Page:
Ukraine: Artists in Kyiv work 12 hours a day making anti-tank obstacles

An artist called Alex next to an anti-tank barricade
An artist called Alex next to an anti-tank barricade © Kosmos Tabir

Bodia used to organise cultural events in a community centre in northern Kyiv. Now he works 12 hours a day making giant anti-tank barricades known as "hedgehogs" aimed at stopping tanks. It is yet another example of how Ukrainian civilians are supporting troops as they try to repel Russia’s advance.

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“We work from 8am to 8pm, everyday, without breaks. Since the beginning of the war, we have made 150 anti-tank barricades. We have been working in a shipyard and a nearby boat factory has been providing us with lots of the material. We have also begun making bulletproof vests and we coordinate with NGOs around Europe for supplies and support.

 

Artists in the factory making anti-tank barricades
Artists in the factory making anti-tank barricades © Kosmos Tabir

 

Volunteers with anti-tank barricades
Volunteers with anti-tank barricades © Kosmos Tabir

 

 

'Everyone is doing what they can to defend our city, our country'

Russia invaded Ukraine on February 24, beginning a war that, to some Ukrainians, felt improbable until the first explosions went off. The resistance effort was immediate. 

On February 25, Ukrainian President Volodymyr Zelensky urged citizens across the country to mobilise against Russia’s full-scale invasion. Thousands of people lined up to enlist in the military.

Meanwhile, everyday citizens were told to take up arms to defend their cities. The Ukrainian defence ministry encouraged residents of a Kyiv suburb to “make Molotov cocktails” and “destroy the occupier”.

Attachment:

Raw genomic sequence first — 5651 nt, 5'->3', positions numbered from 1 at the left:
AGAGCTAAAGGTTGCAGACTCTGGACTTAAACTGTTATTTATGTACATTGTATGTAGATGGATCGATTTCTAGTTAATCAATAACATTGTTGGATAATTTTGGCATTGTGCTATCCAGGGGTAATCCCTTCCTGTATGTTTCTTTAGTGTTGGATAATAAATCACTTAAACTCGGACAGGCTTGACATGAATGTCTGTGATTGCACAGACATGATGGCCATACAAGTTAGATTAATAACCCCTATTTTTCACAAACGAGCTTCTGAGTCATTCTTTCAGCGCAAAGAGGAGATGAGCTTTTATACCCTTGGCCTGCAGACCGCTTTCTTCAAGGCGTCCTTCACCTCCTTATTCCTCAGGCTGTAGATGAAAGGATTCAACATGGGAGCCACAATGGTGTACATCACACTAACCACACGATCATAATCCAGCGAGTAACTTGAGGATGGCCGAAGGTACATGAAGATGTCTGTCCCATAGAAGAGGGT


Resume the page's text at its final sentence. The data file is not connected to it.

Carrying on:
Analysts say the Russian military may have been caught off guard by Ukraine’s strong resistance. Bodia told us that everyone has become involved in the war effort.

Children, from the age of seven, are busy making molotov cocktails. Old women and restaurants are cooking food for soldiers. Civilians are signing up to fight. Everyone is involved, doing what they can to help, to defend our city, our country.

'The Russians could arrive at any moment'

With the invasion now in its second week, Russian troops and tanks are still outside the capital – but maybe not for long.

The situation in Kyiv has been calm for the last few days, there’s a mix of silence and sirens, with explosions going off every hour or so. We know that the Russians could arrive at any moment, but we don’t know when. So we are preparing ourselves, we are getting ready to fight.

When we go out to buy more metal, we see massive lines in front of every shop and pharmacy. Checkpoints are everywhere. This is a capital, it is usually full of life, but right now, it feels dead.

'We want to stay here until we achieve victory'

While thousands of Kyiv residents have packed their suitcases and left looking for safety elsewhere, many, like Bodia, refuse to leave and vow to defend the capital. 

If we wanted to leave Kyiv we could flee at any time. But we don’t want to. There are people here who need our help so we can’t leave. We want to stay here and defend our city until the very last minute. Until victory.

More than one million civilians have fled Ukraine because of the Russian invasion, according to the United Nations

Meanwhile, around 160,000 people in Ukraine who have fled the war are displaced within the country. 

The EU believes that figure could climb to seven million, and that 18 million Ukrainians will be affected by the war.